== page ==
Rio 2016: Men's Rugby Sevens Preview

After the conclusion of the women's tournament on Monday, the men will take center stage.

Rio 2016: Men's Rugby Sevens Preview
Carlin Isles of the United States will be one of the most exciting players to watch in the tournament. (Photo credit: Hagen Hopkins/Getty Images)

On Tuesday, Olympic history will be made when Men's Rugby returns to the fold. Although the Women's Rugby Sevens tournament had the honor of being the first rugby played at the Olympics for 92 years, when Australia take on France on Tuesday, it will be the first time men have played the sport in an Olympiad since 1924. 

As is the case on the women's side, there's no shortage of nations hoping to walk away with a medal. New Zealand, Australia, Fiji and South Africa will all fancy their chances of competing for gold, while sides like France, Great Britain and the United States will all be dreaming of somehow finding their way onto the podium. 

As is the case on the women's side, there are twelve teams in this event, split up into three pools. The top two finishing sides in each pool will move on to the quarterfinals, while the top two third-place sides will also move on. 

Pool A (Fiji, United States, Argentina and Brazil)

This is arguably the most exciting pool to watch in the tournament. The United States' Rugby Sevens program has been growing at remarkable speed in recent years, and they're dark horses for a medal in this event. The Americans were victorious last spring in London at the Sevens World Series tournament, and boast one of the fastest players in this tournament in Carlin Isles. He considered not trying to make this Olympic team and rather trying to qualify for the Olympics as a sprinter, but wound up sticking it out with the Sevens team. Another interesting story to watch involving Team USA is New England Patriots safety Nate Ebner, who was given a leave from training camp by Bill Belichick to compete in this tournament.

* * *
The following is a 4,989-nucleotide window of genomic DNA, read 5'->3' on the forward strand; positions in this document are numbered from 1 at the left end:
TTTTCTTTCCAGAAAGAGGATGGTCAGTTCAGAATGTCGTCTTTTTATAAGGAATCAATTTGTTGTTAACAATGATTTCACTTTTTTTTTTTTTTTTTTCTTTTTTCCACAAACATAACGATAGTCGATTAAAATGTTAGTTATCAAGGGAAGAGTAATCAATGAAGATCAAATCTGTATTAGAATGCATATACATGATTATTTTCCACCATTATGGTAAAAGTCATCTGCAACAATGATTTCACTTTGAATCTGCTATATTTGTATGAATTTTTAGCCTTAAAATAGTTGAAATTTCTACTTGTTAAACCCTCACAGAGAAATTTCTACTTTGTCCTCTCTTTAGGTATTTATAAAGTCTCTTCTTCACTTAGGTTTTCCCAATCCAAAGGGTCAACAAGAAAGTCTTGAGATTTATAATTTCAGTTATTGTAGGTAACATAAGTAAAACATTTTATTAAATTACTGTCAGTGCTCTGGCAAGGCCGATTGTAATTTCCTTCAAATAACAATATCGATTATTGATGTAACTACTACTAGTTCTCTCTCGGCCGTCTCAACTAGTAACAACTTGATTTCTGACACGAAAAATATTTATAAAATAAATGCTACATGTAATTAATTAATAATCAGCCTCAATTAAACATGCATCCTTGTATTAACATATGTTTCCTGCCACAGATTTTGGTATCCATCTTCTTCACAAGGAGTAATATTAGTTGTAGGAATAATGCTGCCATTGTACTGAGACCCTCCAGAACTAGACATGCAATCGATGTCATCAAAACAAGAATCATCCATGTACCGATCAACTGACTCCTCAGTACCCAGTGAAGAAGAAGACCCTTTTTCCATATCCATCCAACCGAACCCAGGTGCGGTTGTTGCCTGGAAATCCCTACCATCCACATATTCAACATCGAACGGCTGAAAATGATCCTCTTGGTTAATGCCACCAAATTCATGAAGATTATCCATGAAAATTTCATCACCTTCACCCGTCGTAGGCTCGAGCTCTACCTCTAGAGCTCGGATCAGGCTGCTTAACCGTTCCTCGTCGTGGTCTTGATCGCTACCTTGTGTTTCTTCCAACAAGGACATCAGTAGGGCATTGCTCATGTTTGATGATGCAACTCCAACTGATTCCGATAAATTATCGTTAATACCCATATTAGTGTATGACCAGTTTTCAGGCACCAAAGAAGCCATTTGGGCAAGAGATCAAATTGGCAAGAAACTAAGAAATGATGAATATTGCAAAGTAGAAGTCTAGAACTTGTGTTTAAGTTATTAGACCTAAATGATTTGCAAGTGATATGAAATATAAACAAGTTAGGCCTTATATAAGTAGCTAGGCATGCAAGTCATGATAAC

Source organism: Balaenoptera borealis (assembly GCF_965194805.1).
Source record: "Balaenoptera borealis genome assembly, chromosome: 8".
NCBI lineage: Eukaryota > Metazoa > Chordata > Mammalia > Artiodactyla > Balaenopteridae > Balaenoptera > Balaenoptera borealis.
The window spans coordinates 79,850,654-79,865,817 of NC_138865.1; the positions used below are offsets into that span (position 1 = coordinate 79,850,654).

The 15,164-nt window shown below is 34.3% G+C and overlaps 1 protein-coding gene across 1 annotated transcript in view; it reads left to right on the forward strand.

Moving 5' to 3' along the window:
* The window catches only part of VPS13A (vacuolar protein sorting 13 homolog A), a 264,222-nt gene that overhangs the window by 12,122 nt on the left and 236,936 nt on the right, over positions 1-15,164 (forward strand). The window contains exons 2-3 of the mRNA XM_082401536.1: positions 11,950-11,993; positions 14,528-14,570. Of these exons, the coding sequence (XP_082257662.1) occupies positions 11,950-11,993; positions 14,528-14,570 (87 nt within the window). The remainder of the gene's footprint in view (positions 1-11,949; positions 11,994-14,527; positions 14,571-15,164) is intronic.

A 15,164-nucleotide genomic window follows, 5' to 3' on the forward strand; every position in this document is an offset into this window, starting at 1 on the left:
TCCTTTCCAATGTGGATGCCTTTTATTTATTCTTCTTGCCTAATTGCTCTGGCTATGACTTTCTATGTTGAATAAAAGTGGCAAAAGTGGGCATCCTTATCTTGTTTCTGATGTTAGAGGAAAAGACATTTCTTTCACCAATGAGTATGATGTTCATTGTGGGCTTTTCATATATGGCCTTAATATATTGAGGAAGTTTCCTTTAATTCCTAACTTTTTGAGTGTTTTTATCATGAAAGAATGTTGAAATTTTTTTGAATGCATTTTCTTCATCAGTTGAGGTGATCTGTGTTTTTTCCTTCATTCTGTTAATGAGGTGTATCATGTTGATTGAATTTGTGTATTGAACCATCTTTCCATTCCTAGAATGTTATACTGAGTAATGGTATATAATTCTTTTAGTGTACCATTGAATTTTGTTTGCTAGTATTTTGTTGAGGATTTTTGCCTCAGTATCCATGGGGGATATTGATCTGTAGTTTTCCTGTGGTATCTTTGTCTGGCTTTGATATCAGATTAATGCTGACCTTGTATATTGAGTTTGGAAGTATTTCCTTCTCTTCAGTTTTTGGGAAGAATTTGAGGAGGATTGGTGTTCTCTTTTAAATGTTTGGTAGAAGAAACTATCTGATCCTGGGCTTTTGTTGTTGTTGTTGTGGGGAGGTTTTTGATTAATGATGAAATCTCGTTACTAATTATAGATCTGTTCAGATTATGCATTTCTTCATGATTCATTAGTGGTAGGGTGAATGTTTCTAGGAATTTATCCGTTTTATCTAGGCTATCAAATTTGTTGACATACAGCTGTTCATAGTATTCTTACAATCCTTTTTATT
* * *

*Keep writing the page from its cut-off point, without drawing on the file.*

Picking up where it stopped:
If the US are optimistic of getting on the podium, then Fiji are hopeful of winning gold. If they manage to medal, it will be the first Olympic medal in their nation's history. They're huge favorites to do that after a great result earlier this year in Hong Kong. However, no one should sleep on Argentina either, as they will be optimistic of getting out of the group as well. Meanwhile, Brazil will be group whipping boys after gaining a place in the tournament as the host nation.

Pool B (South Africa, Australia, France and Spain)

Pool B may be the most top-heavy group of any in the field, as both South Africa and Australia will hope to be in contention for the top prize in the medal rounds. Both are very strong, but will have to deal with France, who are a terrific side when they show up. France boast arguably the world's best player in Virimi Vakatawa, but are no one-man team, as Terry Bouhraoua is also nigh on-unstoppable. Just like Brazil in Pool A, Spain will be the cellar-dwellers in this group having would up in Rio following their repechage victory in Monaco. 

Virimi Vakatawa may be the best player in the world. (Photo credit: Aurelien Muenier/Getty)
Virimi Vakatawa may be the best player in the world. (Photo credit: Aurelien Muenier/Getty Images)

Pool C (New Zealand, Great Britain, Kenya and Japan)

The final pool has yet another gold medal favorite in New Zealand, who boast the most experienced coach of any side in Rio. The All Blacks, a perennial power in all things rugby, should get through the group fairly easily. They'll likely be followed by Team GB, who are a melting pot of a team, featuring players from England, Scotland and Wales. The onus will be on the Britons to get out of the pool as Kenya and Japan are decent sides, who enter the tournament hoping to cause some sort of an upset, just as the Africans managed earlier this season when winning the Singapore Sevens

Play gets underway on Tuesday when all 12 countries will play their first two pool matches.